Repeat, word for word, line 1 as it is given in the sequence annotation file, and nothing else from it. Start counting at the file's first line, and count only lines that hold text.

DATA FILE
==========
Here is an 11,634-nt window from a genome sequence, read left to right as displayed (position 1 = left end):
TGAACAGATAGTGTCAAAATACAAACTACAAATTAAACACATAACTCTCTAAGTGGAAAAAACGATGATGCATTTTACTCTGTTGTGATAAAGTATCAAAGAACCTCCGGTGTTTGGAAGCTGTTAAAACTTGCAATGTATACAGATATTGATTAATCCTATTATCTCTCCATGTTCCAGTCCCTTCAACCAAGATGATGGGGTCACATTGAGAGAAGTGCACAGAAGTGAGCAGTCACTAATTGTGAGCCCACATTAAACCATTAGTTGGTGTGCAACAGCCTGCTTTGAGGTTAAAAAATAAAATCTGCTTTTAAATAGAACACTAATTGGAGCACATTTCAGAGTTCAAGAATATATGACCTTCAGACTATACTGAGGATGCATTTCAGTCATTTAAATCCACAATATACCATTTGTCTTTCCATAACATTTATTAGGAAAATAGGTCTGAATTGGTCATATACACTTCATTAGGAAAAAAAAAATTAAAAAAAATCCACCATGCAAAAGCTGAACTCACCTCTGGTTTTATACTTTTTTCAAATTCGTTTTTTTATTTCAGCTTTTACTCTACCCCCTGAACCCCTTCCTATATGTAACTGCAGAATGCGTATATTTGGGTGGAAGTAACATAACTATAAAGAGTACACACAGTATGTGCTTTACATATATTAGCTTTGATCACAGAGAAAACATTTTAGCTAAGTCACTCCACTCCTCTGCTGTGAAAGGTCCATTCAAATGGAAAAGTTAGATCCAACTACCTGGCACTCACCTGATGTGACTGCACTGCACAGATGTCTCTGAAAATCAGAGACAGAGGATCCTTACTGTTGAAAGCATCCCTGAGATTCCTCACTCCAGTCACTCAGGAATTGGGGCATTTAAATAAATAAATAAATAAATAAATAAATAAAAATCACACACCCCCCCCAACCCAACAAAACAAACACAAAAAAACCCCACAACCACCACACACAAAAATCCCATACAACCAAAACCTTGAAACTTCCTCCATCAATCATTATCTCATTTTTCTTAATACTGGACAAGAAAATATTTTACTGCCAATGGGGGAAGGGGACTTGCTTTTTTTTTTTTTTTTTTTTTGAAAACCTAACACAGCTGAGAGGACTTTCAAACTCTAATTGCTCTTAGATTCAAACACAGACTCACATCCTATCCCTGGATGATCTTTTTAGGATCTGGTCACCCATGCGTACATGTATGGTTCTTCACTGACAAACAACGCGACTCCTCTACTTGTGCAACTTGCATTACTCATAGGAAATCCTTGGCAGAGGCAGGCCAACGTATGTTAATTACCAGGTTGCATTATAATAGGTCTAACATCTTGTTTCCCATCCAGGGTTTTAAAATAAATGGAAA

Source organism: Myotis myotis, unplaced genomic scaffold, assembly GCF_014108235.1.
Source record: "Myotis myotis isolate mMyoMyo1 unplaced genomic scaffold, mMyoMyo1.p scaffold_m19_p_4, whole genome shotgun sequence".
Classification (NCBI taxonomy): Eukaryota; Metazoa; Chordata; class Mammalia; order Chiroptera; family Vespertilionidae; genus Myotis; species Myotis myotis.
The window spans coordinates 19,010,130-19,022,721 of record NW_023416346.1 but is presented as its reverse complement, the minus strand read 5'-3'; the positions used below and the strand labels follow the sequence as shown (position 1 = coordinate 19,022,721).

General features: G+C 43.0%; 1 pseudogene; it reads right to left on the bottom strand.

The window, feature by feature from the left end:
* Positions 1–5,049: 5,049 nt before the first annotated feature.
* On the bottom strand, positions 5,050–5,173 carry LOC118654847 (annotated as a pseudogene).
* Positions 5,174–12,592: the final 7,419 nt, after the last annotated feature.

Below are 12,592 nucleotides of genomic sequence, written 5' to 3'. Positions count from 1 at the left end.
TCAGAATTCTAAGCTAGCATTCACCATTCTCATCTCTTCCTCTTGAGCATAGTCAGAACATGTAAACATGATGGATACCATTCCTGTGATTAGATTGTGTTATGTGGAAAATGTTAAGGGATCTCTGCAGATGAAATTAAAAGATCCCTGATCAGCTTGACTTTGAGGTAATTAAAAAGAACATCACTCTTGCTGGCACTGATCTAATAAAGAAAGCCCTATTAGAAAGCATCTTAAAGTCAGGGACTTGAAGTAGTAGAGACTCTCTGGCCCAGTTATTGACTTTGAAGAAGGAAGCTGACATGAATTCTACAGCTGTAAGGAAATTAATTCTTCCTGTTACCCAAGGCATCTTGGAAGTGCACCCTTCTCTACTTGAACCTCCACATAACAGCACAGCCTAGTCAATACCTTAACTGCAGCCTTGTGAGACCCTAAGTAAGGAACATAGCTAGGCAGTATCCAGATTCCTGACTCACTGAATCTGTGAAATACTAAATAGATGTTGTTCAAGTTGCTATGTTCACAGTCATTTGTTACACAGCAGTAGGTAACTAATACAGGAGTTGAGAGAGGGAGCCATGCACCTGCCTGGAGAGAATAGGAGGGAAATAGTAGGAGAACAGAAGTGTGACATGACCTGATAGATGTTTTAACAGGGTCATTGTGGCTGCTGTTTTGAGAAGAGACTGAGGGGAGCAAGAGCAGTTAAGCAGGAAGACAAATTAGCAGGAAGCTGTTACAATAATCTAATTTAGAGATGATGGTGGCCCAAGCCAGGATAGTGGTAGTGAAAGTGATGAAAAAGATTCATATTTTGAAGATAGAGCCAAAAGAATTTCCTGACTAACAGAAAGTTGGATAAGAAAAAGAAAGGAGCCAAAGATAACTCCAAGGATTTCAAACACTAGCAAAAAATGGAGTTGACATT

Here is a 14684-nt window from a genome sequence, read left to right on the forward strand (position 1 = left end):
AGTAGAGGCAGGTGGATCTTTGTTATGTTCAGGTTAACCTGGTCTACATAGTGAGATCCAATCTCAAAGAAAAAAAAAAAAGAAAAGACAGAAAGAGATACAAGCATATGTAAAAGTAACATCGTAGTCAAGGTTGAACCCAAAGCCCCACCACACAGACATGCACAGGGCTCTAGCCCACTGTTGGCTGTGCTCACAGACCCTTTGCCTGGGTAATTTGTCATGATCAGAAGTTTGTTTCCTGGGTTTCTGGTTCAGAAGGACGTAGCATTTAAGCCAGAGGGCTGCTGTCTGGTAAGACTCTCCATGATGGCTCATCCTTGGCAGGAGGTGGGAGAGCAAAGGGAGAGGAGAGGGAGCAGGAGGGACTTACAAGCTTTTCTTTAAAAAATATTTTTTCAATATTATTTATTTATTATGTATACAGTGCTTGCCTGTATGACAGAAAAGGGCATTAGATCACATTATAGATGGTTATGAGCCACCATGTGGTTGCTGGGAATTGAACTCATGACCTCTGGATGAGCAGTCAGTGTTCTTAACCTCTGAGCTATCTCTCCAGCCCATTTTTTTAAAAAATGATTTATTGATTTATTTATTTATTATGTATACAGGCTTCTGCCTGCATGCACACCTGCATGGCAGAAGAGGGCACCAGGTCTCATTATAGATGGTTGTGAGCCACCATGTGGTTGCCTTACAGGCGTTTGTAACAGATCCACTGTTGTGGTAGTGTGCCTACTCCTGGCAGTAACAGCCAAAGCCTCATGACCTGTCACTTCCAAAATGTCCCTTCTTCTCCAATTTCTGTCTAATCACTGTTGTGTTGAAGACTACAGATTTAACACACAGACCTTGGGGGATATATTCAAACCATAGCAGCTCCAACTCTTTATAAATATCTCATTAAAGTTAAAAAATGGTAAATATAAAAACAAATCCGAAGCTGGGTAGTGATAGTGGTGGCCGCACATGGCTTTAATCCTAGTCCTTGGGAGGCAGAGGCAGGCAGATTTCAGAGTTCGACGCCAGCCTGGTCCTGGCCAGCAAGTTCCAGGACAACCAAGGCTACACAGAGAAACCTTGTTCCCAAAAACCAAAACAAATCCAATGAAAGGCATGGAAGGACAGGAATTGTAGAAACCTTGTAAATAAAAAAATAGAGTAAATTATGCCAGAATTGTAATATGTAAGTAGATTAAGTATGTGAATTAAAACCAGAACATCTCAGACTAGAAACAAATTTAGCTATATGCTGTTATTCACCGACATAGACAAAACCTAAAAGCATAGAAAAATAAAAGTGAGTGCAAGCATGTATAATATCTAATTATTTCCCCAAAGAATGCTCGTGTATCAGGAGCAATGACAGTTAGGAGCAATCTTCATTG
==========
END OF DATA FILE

Here is an 11,634-nt window from a genome sequence, read left to right as displayed (position 1 = left end):